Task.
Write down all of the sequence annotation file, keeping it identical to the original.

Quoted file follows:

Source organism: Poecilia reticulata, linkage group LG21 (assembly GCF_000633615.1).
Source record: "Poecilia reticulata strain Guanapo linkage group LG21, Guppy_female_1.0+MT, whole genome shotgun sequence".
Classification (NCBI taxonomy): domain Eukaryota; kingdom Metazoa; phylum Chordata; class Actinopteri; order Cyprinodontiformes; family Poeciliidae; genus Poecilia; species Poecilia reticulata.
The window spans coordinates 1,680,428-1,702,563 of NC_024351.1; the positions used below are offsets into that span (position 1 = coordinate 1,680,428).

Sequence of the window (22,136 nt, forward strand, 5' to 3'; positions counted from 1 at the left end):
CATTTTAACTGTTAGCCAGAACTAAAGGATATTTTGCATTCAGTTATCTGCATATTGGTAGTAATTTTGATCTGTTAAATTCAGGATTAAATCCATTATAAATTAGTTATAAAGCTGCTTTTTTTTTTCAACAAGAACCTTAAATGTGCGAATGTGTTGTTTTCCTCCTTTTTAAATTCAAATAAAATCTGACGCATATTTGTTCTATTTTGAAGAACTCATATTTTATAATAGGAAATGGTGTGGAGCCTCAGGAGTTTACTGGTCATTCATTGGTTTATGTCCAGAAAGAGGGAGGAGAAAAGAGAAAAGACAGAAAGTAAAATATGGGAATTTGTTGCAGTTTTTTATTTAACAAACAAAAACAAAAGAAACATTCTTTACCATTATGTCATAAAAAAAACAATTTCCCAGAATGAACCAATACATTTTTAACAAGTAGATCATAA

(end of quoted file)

Source organism: Poecilia reticulata, linkage group LG21 (assembly GCF_000633615.1).
Source record: "Poecilia reticulata strain Guanapo linkage group LG21, Guppy_female_1.0+MT, whole genome shotgun sequence".
Classification (NCBI taxonomy): domain Eukaryota; kingdom Metazoa; phylum Chordata; class Actinopteri; order Cyprinodontiformes; family Poeciliidae; genus Poecilia; species Poecilia reticulata.
The window spans coordinates 1,680,428-1,702,563 of NC_024351.1; the positions used below are offsets into that span (position 1 = coordinate 1,680,428).

Sequence of the window (22,136 nt, forward strand, 5' to 3'; positions counted from 1 at the left end):
CATTTTAACTGTTAGCCAGAACTAAAGGATATTTTGCATTCAGTTATCTGCATATTGGTAGTAATTTTGATCTGTTAAATTCAGGATTAAATCCATTATAAATTAGTTATAAAGCTGCTTTTTTTTTTCAACAAGAACCTTAAATGTGCGAATGTGTTGTTTTCCTCCTTTTTAAATTCAAATAAAATCTGACGCATATTTGTTCTATTTTGAAGAACTCATATTTTATAATAGGAAATGGTGTGGAGCCTCAGGAGTTTACTGGTCATTCATTGGTTTATGTCCAGAAAGAGGGAGGAGAAAAGAGAAAAGACAGAAAGTAAAATATGGGAATTTGTTGCAGTTTTTTATTTAACAAACAAAAACAAAAGAAACATTCTTTACCATTATGTCATAAAAAAAACAATTTCCCAGAATGAACCAATACATTTTTAACAAGTAGATCATAA